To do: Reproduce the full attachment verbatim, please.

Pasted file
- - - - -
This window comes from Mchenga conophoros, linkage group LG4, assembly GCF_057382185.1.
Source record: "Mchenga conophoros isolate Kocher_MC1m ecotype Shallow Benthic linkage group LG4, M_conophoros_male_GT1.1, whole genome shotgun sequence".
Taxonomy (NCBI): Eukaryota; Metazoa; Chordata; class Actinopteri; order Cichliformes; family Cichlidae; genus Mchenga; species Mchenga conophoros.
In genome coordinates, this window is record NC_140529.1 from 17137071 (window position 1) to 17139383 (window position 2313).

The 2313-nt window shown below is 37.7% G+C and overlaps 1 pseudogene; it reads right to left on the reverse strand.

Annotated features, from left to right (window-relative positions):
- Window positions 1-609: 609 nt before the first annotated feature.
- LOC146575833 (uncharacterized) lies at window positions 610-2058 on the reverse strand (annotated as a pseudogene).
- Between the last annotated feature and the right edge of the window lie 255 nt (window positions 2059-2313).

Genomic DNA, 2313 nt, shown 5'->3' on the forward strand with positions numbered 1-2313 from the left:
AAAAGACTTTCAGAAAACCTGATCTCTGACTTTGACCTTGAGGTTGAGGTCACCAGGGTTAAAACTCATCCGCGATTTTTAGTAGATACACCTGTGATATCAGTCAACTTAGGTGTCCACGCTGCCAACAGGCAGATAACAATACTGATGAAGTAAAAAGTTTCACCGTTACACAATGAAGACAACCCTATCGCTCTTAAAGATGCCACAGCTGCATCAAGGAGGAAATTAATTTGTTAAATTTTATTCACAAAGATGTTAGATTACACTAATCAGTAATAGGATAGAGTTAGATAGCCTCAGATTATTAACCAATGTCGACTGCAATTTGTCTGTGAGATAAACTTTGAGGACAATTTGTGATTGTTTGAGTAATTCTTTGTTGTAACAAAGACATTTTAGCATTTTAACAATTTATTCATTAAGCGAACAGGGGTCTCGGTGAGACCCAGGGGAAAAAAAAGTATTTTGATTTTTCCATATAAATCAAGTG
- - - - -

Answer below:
This window comes from Mchenga conophoros, linkage group LG4, assembly GCF_057382185.1.
Source record: "Mchenga conophoros isolate Kocher_MC1m ecotype Shallow Benthic linkage group LG4, M_conophoros_male_GT1.1, whole genome shotgun sequence".
Taxonomy (NCBI): Eukaryota; Metazoa; Chordata; class Actinopteri; order Cichliformes; family Cichlidae; genus Mchenga; species Mchenga conophoros.
In genome coordinates, this window is record NC_140529.1 from 17137071 (window position 1) to 17139383 (window position 2313).

The 2313-nt window shown below is 37.7% G+C and overlaps 1 pseudogene; it reads right to left on the reverse strand.

Annotated features, from left to right (window-relative positions):
- Window positions 1-609: 609 nt before the first annotated feature.
- LOC146575833 (uncharacterized) lies at window positions 610-2058 on the reverse strand (annotated as a pseudogene).
- Between the last annotated feature and the right edge of the window lie 255 nt (window positions 2059-2313).

Genomic DNA, 2313 nt, shown 5'->3' on the forward strand with positions numbered 1-2313 from the left:
AAAAGACTTTCAGAAAACCTGATCTCTGACTTTGACCTTGAGGTTGAGGTCACCAGGGTTAAAACTCATCCGCGATTTTTAGTAGATACACCTGTGATATCAGTCAACTTAGGTGTCCACGCTGCCAACAGGCAGATAACAATACTGATGAAGTAAAAAGTTTCACCGTTACACAATGAAGACAACCCTATCGCTCTTAAAGATGCCACAGCTGCATCAAGGAGGAAATTAATTTGTTAAATTTTATTCACAAAGATGTTAGATTACACTAATCAGTAATAGGATAGAGTTAGATAGCCTCAGATTATTAACCAATGTCGACTGCAATTTGTCTGTGAGATAAACTTTGAGGACAATTTGTGATTGTTTGAGTAATTCTTTGTTGTAACAAAGACATTTTAGCATTTTAACAATTTATTCATTAAGCGAACAGGGGTCTCGGTGAGACCCAGGGGAAAAAAAAGTATTTTGATTTTTCCATATAAATCAAGTG